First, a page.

dwell
2 comments

Partum Me?! Fat does not equal stupid

By Laura |

partum me mama buttonMost of my Facebook posts lately have been about exercise.  I’ve chronicled my run training – I did my first treadmill 5K and have started on a 10K training program while I wait for the weather to be more conducive to running outside so I can work on my 5K time.  And I just started taking these rowing/interval classes at this place, so I’ve talked a bit about the post-class pain that comes with jumping on and off a rower 10 million times to do various other forms of punishment like dips and supermans.  As if I needed more motivation, I accepted a friend’s invitation to join a game at DietBet.  It’s a website where everyone in the game antes up a pre-set amount and the pot is split between those who lose 4% of their body weight.  And of course all of this is a part of my social media conversations, so I’ve certainly opened the door to a variety of conversations about exercise, diet, and weight loss.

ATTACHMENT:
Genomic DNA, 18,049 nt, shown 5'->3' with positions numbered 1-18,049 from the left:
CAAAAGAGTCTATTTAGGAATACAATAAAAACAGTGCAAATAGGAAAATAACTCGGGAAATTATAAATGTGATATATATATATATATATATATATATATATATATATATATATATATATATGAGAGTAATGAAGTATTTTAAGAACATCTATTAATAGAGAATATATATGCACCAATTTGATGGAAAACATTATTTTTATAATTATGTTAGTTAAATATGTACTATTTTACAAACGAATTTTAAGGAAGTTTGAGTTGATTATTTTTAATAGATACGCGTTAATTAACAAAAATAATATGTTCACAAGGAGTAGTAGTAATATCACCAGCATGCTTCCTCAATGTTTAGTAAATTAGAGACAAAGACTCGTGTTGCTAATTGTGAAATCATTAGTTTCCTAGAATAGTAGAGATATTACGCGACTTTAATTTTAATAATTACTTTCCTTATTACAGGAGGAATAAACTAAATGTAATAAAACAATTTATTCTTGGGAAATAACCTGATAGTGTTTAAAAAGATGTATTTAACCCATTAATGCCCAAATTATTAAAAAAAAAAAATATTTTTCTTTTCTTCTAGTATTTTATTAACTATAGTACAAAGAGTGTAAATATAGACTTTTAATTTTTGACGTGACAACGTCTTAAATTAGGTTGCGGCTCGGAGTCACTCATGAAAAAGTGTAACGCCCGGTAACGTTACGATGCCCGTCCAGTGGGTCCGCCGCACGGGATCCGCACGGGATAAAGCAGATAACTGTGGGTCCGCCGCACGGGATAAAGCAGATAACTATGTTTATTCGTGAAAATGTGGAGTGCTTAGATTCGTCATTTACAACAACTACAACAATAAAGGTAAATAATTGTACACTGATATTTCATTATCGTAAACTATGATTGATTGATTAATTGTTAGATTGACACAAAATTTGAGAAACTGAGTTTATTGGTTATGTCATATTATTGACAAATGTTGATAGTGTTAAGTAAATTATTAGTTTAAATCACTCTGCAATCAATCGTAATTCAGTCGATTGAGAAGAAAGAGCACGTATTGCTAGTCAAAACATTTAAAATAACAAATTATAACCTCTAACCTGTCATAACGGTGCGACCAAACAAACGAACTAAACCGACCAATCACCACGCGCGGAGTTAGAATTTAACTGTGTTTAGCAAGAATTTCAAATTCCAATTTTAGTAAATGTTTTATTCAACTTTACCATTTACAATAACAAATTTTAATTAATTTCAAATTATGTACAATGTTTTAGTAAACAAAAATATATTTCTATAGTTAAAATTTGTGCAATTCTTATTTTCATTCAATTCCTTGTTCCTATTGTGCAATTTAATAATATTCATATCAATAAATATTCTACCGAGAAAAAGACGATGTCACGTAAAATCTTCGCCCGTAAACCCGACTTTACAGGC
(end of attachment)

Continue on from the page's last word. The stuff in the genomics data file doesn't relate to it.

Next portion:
Yet there is something that happens in some of these conversations, nearly every time, that has started to eat at me.  (Pun intended.) It happens even after telling someone that I’ve lost 40 lbs in the last year, on my own, by doing a ton of research, changing my diet, and carefully planning an exercise regimen.  Despite giving ample proof of my capability to make changes and my obvious willingness to do the work to make it happen, there are some people who still assume I need to be better informed.  Even after a 40 lb weight loss, I’m far from skinny and it seems that nothing I say outshines the fact that I’m still sporting some saddlebags and a tummy pooch.  I’m aware of the whole “calories in vs. calories out” theory.  (It’s a pretty popular one, after all.)  I’ve also heard “everything in moderation” about a million times.  And oh really?  Cross-training will keep things interesting? *eye roll* Thanks for the advice.